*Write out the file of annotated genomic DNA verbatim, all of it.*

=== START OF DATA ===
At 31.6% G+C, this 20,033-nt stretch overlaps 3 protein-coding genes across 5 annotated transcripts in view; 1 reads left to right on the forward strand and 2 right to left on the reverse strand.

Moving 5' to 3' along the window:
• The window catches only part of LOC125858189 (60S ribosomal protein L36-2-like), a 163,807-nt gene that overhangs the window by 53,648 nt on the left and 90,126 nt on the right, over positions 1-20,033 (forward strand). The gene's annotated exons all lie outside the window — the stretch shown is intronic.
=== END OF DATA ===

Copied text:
At 31.6% G+C, this 20,033-nt stretch overlaps 3 protein-coding genes across 5 annotated transcripts in view; 1 reads left to right on the forward strand and 2 right to left on the reverse strand.

Moving 5' to 3' along the window:
• The window catches only part of LOC125858189 (60S ribosomal protein L36-2-like), a 163,807-nt gene that overhangs the window by 53,648 nt on the left and 90,126 nt on the right, over positions 1-20,033 (forward strand). The gene's annotated exons all lie outside the window — the stretch shown is intronic.